Just returned from a revivifying trip to the UK. Saw a couple of shows while I was there, which couldn’t have been more different in terms of the emotions they provoked in me:
The Merry Wives of Windsor at The Globe: Mark Shenton, a wonderful theatre commentator for The Stage, theatre junkie and all-round mensch, invited me to be his guest at the press night performance of Shakespeare’s one-joke comedy. The one-joke in question is about fat people, which gets old pretty quickly. But the production, which features Christopher Benjamin as the play’s overweight anti-hero Falstaff, moves swiftly and left me feeling elated by the end. Strong ensemble performances and director Christopher Luscombe’s energetic direction, which sees the actors running all over the place including a boardwalk in the middle of the groundlings area and the musicians’ balcony, keep the action bouncing along. But the acting often falls prey to too much hamming. One example of this is the several occasions when Mistresses Ford and Page talk about Falstaff behind his back with the intention of having him hear what they’re saying. On the other hand, there are one or two startling moments of comedic styling. My favorite is when the male actors treat a corset from the laundry basket where Falstaff is supposedly secreted like it’s diseased. They throw the object between them with disgust and can’t wait to get rid of it. The kicker occurs when the corset finds its way into the hands of the effete Slender, who reacts completely differently to the rest of the male company: He shows genuine interest in the garment.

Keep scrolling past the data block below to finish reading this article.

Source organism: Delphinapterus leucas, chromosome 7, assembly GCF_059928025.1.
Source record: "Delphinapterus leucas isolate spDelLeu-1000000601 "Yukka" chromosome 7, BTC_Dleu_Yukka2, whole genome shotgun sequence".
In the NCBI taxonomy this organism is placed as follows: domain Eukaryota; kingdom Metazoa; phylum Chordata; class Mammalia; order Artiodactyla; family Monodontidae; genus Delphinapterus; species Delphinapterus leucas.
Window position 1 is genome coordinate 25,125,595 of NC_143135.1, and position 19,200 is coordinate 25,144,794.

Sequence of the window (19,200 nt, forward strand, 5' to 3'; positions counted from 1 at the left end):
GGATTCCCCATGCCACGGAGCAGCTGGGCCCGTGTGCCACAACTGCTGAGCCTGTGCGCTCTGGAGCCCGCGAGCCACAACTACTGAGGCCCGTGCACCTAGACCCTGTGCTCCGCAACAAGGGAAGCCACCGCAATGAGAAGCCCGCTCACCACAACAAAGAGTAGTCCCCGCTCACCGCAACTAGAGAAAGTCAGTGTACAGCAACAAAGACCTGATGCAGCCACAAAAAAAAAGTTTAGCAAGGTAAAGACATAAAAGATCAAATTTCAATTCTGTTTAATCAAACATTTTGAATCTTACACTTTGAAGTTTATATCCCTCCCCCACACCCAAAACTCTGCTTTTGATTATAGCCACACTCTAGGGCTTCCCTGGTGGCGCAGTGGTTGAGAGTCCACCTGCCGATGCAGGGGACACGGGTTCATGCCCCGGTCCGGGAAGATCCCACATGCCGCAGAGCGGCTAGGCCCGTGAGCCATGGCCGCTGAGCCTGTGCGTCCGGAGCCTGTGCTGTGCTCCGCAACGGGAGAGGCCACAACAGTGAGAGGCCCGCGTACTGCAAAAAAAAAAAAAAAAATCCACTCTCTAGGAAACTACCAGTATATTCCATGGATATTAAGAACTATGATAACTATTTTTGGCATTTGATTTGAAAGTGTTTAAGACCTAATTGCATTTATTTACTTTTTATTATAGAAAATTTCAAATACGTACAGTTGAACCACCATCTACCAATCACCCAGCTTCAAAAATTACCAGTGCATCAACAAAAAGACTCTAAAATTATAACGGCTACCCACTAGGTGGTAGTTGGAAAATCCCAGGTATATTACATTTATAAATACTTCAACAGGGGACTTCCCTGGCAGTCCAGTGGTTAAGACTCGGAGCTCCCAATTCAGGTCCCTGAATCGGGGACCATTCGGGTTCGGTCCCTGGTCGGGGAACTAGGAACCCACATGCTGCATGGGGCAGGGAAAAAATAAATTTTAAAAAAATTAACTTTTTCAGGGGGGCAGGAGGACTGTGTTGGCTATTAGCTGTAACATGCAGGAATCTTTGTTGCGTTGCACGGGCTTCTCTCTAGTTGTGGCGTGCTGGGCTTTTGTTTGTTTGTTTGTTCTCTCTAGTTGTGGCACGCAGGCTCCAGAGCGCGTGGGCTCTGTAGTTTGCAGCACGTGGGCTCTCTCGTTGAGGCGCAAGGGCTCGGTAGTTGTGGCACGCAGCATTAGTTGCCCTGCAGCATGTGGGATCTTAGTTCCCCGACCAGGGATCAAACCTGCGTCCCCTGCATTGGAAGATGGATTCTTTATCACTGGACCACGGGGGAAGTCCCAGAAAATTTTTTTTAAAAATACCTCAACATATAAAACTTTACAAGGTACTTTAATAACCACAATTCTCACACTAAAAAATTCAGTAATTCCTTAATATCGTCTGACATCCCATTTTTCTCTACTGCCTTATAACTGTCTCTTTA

War Horse at The New London Theatre: The National Theatre’s intelligent and deeply affecting production of a play adapted by Nick Stafford based on a novel by Michael Morpurgo made me cry. I think this has happened only once before to me at the theatre. The other time, the actors on stage were practicing very strange hypnotism effects on the audience, which is what caused the tears to flow, I’m pretty sure. Art about animals often pulls at people’s heartstrings it’s true, but Marianne Elliott and Tom Morris’ production creates an impact not so much because of the animal-focused narrative (the play follows the fortunes of horses used in battle in the First World War) but because of the overwhelming combination of puppets and humans on stage and the epic nature of the storytelling which makes the most of dramatic moments of pathos and near-tragedy. The sinewy, life-size horse puppets created in collaboration with Handspring Puppet Company provide much of the production’s visual impact. The horses seem extremely real because the humans that manipulate the puppets have captured equestrian movements and sounds that are utterly life-like, from the way in which the creatures eat to their nervous movements when in the presence of people they don’t trust. The production is kinetic and intense. It’s an emotional ride as we learn to care deeply both for the animals forced into combat and the humans whose lives are also at risk from warfare. The dramaturgy gets close to melodrama especially at the end (which I don’t want to spoil so I won’t say anything more about it.) We come close to a state of devastation in the final moments, which leads to a feeling of catharsis which is more releasing than anything I’ve ever experienced in a theatre before.